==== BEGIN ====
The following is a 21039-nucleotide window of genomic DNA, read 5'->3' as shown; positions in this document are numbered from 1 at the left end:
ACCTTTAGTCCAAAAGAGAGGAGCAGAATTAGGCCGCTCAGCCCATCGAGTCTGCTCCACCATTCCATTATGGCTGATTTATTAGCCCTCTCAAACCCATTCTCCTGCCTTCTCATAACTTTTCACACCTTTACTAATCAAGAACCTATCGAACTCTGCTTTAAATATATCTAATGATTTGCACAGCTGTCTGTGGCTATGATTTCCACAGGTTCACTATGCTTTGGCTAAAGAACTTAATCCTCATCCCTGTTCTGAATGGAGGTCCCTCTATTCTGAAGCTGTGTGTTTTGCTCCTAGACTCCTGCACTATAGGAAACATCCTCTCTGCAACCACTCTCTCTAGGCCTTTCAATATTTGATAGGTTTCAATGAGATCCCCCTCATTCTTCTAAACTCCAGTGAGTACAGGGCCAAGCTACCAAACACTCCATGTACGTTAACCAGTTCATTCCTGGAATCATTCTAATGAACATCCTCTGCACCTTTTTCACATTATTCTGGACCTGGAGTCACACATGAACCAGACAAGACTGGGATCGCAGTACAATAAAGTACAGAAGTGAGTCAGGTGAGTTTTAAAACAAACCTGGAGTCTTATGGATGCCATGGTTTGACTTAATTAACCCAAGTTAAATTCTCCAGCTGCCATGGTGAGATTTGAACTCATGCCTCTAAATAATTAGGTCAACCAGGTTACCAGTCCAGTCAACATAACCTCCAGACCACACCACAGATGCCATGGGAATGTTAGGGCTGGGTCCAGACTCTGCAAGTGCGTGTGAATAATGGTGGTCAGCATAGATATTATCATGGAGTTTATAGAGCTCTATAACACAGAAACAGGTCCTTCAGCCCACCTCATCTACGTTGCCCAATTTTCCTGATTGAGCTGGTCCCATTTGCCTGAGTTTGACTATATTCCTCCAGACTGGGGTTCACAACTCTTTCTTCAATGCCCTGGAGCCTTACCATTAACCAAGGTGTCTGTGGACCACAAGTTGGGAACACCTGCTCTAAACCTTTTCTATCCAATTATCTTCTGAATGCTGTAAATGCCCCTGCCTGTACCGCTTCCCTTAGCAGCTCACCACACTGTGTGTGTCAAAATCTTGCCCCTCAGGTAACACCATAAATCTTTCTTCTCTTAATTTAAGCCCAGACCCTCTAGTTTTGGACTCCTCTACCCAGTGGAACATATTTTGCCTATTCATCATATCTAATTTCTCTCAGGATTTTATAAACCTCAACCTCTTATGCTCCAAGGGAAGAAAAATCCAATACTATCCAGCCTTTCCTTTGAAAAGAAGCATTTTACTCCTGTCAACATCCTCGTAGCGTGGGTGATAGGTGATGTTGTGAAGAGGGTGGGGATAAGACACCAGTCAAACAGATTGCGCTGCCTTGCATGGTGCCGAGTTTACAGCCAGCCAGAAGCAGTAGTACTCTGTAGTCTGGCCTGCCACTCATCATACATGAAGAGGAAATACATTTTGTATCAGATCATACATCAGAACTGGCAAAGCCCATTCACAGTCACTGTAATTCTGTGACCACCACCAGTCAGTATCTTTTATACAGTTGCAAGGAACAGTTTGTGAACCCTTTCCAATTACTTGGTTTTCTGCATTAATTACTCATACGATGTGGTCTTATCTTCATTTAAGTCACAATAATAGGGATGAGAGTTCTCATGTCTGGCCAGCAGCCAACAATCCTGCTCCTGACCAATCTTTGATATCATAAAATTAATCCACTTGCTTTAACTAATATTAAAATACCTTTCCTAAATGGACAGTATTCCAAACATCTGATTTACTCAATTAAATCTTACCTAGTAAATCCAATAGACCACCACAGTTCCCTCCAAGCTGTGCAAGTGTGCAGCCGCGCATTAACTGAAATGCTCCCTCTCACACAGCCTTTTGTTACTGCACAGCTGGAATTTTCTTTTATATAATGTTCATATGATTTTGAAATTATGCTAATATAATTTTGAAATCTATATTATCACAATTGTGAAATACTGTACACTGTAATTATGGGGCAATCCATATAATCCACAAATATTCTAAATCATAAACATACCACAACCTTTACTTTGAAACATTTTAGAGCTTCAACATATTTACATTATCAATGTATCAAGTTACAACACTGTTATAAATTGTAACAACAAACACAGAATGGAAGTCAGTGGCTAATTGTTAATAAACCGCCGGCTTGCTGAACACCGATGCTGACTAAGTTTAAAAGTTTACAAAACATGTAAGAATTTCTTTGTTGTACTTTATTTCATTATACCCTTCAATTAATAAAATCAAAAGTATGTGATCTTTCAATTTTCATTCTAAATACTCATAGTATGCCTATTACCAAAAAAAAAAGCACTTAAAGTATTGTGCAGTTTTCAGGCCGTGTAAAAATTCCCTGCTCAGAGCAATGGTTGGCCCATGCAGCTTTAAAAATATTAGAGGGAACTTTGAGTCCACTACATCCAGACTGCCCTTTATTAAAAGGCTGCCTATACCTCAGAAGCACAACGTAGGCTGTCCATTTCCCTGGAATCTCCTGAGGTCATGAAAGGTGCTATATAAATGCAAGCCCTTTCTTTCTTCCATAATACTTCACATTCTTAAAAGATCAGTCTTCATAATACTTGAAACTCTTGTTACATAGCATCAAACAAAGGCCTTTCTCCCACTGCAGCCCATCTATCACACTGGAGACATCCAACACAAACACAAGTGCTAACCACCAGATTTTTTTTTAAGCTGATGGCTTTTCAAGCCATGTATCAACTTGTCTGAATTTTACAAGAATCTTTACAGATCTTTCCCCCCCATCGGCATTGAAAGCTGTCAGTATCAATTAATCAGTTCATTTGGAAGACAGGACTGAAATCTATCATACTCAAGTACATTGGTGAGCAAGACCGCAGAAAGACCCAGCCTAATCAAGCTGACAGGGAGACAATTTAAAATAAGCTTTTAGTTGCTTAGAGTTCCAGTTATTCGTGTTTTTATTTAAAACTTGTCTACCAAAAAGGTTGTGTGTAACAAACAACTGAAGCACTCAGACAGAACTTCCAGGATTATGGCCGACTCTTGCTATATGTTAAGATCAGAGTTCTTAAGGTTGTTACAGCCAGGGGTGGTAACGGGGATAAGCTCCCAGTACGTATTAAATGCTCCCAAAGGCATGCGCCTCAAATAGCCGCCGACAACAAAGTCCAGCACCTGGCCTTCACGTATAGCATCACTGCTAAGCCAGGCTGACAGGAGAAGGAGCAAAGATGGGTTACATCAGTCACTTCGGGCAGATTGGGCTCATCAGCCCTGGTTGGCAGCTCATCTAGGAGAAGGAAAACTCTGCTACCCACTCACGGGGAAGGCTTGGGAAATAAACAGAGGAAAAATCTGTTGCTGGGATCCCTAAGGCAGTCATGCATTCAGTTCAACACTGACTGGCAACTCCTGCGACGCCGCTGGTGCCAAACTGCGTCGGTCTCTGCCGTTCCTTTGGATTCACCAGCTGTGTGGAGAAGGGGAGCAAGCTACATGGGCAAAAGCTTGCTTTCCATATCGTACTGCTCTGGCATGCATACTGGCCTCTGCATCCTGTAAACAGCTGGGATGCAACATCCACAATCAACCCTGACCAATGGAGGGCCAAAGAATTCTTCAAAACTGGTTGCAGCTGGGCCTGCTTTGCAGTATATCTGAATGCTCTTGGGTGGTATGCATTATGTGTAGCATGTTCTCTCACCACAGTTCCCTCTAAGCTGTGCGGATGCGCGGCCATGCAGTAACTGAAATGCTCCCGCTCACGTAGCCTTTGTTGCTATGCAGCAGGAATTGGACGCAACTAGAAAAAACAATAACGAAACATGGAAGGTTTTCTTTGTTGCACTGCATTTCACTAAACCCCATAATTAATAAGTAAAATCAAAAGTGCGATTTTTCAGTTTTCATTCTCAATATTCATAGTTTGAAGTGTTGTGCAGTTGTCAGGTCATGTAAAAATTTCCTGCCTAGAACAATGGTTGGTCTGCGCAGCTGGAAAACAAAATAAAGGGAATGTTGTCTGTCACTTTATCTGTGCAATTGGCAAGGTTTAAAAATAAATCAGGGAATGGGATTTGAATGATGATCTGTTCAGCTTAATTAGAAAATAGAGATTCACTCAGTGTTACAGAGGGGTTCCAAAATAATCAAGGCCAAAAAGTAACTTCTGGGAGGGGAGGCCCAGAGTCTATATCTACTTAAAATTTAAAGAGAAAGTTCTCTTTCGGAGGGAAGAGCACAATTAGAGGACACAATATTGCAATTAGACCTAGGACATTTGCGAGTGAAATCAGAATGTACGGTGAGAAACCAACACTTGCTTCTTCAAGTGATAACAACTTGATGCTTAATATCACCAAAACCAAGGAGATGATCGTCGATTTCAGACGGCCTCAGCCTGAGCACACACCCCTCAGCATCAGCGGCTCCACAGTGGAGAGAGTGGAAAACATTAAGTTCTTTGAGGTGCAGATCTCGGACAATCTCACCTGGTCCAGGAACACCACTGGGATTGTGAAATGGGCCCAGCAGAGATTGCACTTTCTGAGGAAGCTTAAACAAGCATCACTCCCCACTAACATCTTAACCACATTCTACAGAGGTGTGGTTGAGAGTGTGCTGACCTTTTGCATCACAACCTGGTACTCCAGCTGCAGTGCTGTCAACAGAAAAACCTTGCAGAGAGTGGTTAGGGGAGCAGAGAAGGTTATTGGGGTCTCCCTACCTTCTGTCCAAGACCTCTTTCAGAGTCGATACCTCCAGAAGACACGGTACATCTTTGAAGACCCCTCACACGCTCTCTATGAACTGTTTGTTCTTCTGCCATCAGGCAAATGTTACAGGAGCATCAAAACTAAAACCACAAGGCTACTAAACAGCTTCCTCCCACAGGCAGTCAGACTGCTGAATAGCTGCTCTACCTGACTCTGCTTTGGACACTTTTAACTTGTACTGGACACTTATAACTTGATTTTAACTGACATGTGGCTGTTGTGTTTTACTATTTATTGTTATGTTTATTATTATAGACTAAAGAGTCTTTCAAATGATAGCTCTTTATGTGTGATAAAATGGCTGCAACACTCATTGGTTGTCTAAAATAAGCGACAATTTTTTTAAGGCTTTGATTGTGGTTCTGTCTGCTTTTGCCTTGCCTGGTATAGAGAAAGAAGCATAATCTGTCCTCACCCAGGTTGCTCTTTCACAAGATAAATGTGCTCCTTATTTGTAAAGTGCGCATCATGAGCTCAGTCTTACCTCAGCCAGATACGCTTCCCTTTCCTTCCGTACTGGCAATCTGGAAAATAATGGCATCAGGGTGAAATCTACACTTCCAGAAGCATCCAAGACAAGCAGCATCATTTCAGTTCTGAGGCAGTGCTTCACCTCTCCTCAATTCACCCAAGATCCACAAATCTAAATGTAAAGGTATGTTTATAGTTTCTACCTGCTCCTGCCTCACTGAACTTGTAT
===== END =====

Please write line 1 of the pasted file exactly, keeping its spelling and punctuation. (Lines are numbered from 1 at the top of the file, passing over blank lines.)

The following is a 21039-nucleotide window of genomic DNA, read 5'->3' as shown; positions in this document are numbered from 1 at the left end: